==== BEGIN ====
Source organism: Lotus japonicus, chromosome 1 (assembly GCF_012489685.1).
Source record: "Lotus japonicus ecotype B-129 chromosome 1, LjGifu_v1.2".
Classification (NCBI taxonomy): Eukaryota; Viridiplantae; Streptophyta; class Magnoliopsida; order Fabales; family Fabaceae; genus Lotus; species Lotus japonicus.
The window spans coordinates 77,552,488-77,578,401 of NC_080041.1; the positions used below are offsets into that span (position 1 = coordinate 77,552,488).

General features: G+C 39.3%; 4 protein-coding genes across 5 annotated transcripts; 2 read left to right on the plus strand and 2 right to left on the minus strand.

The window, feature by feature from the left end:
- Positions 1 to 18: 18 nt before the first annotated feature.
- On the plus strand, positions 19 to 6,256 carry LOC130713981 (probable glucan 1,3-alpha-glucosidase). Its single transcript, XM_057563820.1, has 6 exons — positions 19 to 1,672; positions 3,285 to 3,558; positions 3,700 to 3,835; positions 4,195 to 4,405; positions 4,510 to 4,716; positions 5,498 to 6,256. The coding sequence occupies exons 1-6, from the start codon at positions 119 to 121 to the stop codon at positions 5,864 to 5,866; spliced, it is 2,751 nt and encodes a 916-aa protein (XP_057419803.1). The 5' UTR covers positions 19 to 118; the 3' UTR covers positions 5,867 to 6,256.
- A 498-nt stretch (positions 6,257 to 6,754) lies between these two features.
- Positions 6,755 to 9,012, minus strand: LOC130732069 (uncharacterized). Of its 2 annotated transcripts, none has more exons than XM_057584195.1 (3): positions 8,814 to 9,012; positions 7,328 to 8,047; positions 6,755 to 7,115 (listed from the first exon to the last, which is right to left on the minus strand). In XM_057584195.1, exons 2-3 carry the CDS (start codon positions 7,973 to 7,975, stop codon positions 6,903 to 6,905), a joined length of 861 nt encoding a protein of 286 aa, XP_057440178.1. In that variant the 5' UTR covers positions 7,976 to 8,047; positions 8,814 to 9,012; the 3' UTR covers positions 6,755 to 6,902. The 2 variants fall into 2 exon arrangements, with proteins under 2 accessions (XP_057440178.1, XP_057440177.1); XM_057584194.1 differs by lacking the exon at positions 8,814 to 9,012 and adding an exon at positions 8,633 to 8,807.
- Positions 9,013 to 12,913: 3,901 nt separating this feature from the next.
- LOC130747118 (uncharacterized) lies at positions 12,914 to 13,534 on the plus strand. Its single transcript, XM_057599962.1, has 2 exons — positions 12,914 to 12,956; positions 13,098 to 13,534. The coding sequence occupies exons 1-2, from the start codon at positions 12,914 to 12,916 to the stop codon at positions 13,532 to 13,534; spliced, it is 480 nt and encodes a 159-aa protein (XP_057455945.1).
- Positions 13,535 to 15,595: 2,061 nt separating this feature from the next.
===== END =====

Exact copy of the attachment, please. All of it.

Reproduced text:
Source organism: Lotus japonicus, chromosome 1 (assembly GCF_012489685.1).
Source record: "Lotus japonicus ecotype B-129 chromosome 1, LjGifu_v1.2".
Classification (NCBI taxonomy): Eukaryota; Viridiplantae; Streptophyta; class Magnoliopsida; order Fabales; family Fabaceae; genus Lotus; species Lotus japonicus.
The window spans coordinates 77,552,488-77,578,401 of NC_080041.1; the positions used below are offsets into that span (position 1 = coordinate 77,552,488).

General features: G+C 39.3%; 4 protein-coding genes across 5 annotated transcripts; 2 read left to right on the plus strand and 2 right to left on the minus strand.

The window, feature by feature from the left end:
- Positions 1 to 18: 18 nt before the first annotated feature.
- On the plus strand, positions 19 to 6,256 carry LOC130713981 (probable glucan 1,3-alpha-glucosidase). Its single transcript, XM_057563820.1, has 6 exons — positions 19 to 1,672; positions 3,285 to 3,558; positions 3,700 to 3,835; positions 4,195 to 4,405; positions 4,510 to 4,716; positions 5,498 to 6,256. The coding sequence occupies exons 1-6, from the start codon at positions 119 to 121 to the stop codon at positions 5,864 to 5,866; spliced, it is 2,751 nt and encodes a 916-aa protein (XP_057419803.1). The 5' UTR covers positions 19 to 118; the 3' UTR covers positions 5,867 to 6,256.
- A 498-nt stretch (positions 6,257 to 6,754) lies between these two features.
- Positions 6,755 to 9,012, minus strand: LOC130732069 (uncharacterized). Of its 2 annotated transcripts, none has more exons than XM_057584195.1 (3): positions 8,814 to 9,012; positions 7,328 to 8,047; positions 6,755 to 7,115 (listed from the first exon to the last, which is right to left on the minus strand). In XM_057584195.1, exons 2-3 carry the CDS (start codon positions 7,973 to 7,975, stop codon positions 6,903 to 6,905), a joined length of 861 nt encoding a protein of 286 aa, XP_057440178.1. In that variant the 5' UTR covers positions 7,976 to 8,047; positions 8,814 to 9,012; the 3' UTR covers positions 6,755 to 6,902. The 2 variants fall into 2 exon arrangements, with proteins under 2 accessions (XP_057440178.1, XP_057440177.1); XM_057584194.1 differs by lacking the exon at positions 8,814 to 9,012 and adding an exon at positions 8,633 to 8,807.
- Positions 9,013 to 12,913: 3,901 nt separating this feature from the next.
- LOC130747118 (uncharacterized) lies at positions 12,914 to 13,534 on the plus strand. Its single transcript, XM_057599962.1, has 2 exons — positions 12,914 to 12,956; positions 13,098 to 13,534. The coding sequence occupies exons 1-2, from the start codon at positions 12,914 to 12,916 to the stop codon at positions 13,532 to 13,534; spliced, it is 480 nt and encodes a 159-aa protein (XP_057455945.1).
- Positions 13,535 to 15,595: 2,061 nt separating this feature from the next.